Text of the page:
WASHINGTON - Three more Secret Service officers resigned Friday in the expanding prostitution scandal that has brought criticism of agents’ behavior in Colombia just before President Obama’s visit for a summit meeting last week. Agency Director Mark Sullivan came to the White House late Friday to personally brief Obama in the Oval Office.
The Secret Service announced the new resignations, bringing to six the number of agency officers who have lost their jobs because of events at their hotel in Cartagena.
An additional agency employee was implicated Friday, a government official said, commenting on condition of anonymity. That brings the number to 12. One has been cleared of serious misconduct but still faces administrative action, an official said.
Obama’s spokesman has assailed Republican criticism that has attempted to blame a lack of presidential leadership for the scandal and has said Obama would be angry if allegations published proved to be true. Friday’s was Obama’s first personal briefing by Sullivan on the subject, officials said.
Eleven Secret Service employees had been noted earlier. The 12th has been placed on administrative leave.
The scandal also involves at least 11 members of the military who were working on security before Obama arrived in Cartagena for the Summit of the Americas. The Pentagon acknowledged Friday that an 11th person, a member of the Army, was implicated.
The incident in Colombia involved at least some Secret Service personnel bringing prostitutes to their hotel rooms. News of the event, which involves at least 20 Colombian women, broke a week ago after a fight over payment between a prostitute and a Secret Service agent spilled into the hotel hallway. A 24-year-old Colombian prostitute told The New York Times that the agent agreed to pay her $800 for a night of sex but the next morning offered her only $30. She eventually left the hotel, she told the newspaper, after she was paid $225.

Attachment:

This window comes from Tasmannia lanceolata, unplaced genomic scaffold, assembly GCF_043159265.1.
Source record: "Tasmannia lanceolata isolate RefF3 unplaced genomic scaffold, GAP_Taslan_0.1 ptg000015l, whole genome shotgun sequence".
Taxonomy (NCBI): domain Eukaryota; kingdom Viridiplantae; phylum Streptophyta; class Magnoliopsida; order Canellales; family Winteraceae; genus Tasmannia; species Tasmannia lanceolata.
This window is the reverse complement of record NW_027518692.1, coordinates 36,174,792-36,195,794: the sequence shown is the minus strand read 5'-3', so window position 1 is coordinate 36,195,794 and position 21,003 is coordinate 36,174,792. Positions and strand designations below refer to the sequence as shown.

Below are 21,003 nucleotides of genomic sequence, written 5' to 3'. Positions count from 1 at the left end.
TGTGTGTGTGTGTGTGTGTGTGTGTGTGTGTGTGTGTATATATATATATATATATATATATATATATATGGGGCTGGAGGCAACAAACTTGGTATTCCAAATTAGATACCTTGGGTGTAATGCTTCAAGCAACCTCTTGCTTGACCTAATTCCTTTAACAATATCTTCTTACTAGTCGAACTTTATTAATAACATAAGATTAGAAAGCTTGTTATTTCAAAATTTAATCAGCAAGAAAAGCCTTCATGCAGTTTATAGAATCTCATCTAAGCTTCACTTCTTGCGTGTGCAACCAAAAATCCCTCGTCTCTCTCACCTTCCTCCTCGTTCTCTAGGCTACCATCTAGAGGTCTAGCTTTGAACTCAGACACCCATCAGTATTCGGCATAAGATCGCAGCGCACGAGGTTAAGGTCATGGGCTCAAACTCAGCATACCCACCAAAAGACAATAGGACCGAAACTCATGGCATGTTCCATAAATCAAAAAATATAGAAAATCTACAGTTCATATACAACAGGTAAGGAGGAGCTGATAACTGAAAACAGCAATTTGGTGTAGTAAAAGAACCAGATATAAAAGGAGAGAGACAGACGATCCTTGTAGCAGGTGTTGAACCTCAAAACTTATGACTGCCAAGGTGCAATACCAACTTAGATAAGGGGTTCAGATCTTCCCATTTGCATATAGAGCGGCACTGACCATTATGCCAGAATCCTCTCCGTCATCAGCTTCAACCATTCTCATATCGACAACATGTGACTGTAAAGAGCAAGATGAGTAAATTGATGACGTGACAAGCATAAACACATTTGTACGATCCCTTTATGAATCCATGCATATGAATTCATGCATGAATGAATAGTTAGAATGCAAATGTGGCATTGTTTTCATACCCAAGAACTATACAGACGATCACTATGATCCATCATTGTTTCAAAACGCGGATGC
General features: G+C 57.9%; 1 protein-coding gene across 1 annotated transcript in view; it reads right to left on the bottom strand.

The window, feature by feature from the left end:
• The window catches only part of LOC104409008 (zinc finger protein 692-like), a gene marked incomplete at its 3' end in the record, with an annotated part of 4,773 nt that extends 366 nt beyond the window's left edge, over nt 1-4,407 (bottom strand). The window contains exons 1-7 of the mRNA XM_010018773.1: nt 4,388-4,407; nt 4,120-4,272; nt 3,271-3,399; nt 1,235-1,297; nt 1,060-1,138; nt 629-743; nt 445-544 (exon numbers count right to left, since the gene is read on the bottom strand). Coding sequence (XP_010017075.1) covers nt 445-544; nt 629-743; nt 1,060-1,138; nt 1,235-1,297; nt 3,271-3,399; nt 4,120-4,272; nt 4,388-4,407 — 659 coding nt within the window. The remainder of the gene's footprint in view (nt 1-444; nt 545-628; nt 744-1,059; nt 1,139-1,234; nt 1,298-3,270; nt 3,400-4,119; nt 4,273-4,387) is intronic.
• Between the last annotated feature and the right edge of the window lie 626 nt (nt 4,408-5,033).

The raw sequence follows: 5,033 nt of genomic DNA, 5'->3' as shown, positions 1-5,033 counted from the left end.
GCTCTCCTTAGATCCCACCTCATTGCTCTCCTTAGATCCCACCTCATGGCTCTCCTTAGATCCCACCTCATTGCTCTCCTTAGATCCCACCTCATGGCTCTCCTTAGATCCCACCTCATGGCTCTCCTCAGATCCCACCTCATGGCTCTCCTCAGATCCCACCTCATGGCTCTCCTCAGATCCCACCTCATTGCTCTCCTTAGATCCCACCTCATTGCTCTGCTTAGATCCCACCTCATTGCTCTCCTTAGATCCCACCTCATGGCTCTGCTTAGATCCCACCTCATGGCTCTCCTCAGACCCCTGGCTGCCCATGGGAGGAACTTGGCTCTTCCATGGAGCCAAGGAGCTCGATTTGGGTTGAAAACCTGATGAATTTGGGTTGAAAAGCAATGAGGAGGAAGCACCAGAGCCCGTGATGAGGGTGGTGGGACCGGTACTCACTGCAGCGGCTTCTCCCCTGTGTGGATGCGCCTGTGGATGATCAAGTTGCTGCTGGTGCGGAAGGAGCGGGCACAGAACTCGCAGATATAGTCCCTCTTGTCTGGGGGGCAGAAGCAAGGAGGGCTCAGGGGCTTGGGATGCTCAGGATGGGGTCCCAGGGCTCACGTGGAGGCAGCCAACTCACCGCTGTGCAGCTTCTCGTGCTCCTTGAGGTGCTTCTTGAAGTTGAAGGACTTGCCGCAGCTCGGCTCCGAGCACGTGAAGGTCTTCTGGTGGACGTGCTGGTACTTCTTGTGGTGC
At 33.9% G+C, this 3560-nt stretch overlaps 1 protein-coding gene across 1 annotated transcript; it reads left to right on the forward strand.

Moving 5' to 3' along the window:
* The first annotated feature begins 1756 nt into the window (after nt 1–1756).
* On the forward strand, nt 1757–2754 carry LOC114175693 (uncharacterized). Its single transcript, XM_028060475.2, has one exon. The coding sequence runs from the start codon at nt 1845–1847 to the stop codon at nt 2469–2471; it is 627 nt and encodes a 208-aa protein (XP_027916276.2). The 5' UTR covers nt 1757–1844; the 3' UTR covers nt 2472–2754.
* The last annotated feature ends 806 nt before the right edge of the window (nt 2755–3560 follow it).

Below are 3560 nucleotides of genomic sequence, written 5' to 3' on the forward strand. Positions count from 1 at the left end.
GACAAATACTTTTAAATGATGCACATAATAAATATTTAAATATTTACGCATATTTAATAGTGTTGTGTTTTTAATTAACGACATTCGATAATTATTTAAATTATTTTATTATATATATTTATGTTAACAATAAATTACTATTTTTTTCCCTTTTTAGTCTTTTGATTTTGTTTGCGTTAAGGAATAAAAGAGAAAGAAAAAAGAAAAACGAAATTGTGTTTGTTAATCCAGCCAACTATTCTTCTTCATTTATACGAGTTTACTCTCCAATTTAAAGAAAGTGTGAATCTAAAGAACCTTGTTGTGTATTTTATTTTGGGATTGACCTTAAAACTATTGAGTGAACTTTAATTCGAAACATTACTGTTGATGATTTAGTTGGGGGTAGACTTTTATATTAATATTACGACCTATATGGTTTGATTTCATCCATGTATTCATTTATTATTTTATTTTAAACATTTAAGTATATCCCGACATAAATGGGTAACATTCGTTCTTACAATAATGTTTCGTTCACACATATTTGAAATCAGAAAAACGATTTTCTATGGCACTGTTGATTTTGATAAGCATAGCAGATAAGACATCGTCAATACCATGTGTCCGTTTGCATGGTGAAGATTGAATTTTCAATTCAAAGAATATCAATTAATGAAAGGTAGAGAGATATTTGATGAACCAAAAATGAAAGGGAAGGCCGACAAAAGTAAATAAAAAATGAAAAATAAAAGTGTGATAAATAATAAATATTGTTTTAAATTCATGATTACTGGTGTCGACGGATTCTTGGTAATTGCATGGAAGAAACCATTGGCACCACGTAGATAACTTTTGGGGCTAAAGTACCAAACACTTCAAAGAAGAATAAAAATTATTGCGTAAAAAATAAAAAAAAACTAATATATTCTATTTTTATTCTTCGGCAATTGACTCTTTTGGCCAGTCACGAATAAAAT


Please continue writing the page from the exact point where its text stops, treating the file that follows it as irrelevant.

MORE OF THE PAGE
Two Secret Service supervisors and another employee were forced out of the agency earlier in the week. All of the agents being investigated have had their top-secret clearances revoked.
The lawyer for two Secret Service supervisors said that Obama’s safety was never at risk, and he criticized leaks of internal government investigations in the case, signaling a possible strategy for an upcoming legal defense.
The Secret Service briefed about two dozen congressional staff members Friday, mainly from the Senate Judiciary Committee, according to one individual who was there but was not authorized to be quoted by name.
The person said investigators have photo identification and names from a Cartagena, Colombia, hotel registry for all the women who stayed overnight and are in the process of conducting interviews. Investigators have interviewed maids and said no alcohol or drugs were found in the rooms.
Those under investigation were offered polygraphs and drug tests. It is unclear whether anyone accepted, the person said.
As for the military personnel involved, Pentagon press secretary George Little said Defense Secretary Leon Panetta was getting regular updates on the investigation.
“He understands the level of interest in this issue,’’ Little said. “He has serious concerns about the alleged misconduct.’’
Little said members of Congress have not yet been briefed on the military investigation but would be “in the near future.’’
In a letter to Secret Service employees Monday and obtained by the AP, Sullivan said the agency had moved in a “swift, decisive manner immediately after this incident was brought to our attention.’’